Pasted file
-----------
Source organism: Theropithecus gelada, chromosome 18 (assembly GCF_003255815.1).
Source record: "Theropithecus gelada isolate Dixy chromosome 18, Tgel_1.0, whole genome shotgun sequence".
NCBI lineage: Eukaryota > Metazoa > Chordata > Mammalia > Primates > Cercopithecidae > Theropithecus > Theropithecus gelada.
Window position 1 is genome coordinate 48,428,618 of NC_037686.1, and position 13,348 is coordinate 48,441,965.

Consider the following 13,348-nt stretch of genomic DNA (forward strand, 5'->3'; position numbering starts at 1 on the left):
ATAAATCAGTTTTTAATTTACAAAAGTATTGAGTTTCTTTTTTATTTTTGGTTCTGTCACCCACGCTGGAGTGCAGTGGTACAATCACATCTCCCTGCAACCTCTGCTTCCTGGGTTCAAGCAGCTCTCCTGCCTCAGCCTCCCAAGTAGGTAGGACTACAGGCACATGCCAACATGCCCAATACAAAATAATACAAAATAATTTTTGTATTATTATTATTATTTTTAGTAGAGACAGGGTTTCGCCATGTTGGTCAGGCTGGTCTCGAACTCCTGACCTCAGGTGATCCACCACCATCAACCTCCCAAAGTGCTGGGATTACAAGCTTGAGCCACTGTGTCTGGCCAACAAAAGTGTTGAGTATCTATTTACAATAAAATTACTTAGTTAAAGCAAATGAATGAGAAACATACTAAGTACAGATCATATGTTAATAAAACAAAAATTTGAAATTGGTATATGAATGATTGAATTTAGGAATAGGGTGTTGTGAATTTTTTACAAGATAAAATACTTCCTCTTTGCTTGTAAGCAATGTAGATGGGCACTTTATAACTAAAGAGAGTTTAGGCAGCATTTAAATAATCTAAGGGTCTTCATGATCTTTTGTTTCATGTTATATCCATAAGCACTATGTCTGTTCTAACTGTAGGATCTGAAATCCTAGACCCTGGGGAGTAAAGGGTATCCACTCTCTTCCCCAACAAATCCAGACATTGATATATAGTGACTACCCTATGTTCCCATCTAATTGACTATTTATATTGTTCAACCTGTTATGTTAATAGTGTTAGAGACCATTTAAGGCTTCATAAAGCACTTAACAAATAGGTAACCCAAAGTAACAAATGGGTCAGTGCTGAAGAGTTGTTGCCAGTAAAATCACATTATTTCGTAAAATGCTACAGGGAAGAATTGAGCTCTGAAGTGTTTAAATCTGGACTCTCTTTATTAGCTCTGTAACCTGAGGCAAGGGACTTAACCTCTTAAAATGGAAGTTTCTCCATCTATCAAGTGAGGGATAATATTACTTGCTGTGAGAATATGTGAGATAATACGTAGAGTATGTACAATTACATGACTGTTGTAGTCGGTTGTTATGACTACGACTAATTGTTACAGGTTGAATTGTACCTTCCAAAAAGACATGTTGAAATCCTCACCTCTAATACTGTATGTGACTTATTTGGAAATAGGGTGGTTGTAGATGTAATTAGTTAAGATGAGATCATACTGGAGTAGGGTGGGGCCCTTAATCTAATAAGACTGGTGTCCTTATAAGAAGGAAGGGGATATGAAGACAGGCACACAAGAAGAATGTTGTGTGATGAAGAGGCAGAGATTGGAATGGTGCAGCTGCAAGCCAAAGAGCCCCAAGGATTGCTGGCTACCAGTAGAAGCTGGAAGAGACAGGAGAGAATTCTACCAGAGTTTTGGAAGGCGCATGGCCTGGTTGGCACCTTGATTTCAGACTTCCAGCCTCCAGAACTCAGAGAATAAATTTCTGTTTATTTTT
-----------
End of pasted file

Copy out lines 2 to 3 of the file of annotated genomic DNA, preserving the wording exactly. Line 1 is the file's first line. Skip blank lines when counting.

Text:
Source record: "Theropithecus gelada isolate Dixy chromosome 18, Tgel_1.0, whole genome shotgun sequence".
NCBI lineage: Eukaryota > Metazoa > Chordata > Mammalia > Primates > Cercopithecidae > Theropithecus > Theropithecus gelada.